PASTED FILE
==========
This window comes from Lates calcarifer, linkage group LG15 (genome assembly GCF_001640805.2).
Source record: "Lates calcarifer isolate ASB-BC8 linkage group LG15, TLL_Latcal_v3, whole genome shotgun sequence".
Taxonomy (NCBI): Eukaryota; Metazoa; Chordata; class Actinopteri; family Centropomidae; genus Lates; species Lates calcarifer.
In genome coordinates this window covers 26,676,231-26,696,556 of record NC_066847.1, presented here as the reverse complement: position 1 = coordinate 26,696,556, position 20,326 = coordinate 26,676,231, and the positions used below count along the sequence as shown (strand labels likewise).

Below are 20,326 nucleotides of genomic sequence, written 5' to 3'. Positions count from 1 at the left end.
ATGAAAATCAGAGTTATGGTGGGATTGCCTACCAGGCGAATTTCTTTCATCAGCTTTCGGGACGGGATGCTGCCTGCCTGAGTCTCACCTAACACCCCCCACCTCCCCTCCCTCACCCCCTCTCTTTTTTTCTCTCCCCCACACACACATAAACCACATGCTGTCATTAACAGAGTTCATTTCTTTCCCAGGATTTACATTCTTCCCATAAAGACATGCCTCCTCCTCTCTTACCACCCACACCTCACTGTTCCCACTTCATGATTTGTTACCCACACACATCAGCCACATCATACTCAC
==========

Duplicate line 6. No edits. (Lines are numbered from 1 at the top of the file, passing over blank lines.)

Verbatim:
ATGAAAATCAGAGTTATGGTGGGATTGCCTACCAGGCGAATTTCTTTCATCAGCTTTCGGGACGGGATGCTGCCTGCCTGAGTCTCACCTAACACCCCCCACCTCCCCTCCCTCACCCCCTCTCTTTTTTTCTCTCCCCCACACACACATAAACCACATGCTGTCATTAACAGAGTTCATTTCTTTCCCAGGATTTACATTCTTCCCATAAAGACATGCCTCCTCCTCTCTTACCACCCACACCTCACTGTTCCCACTTCATGATTTGTTACCCACACACATCAGCCACATCATACTCAC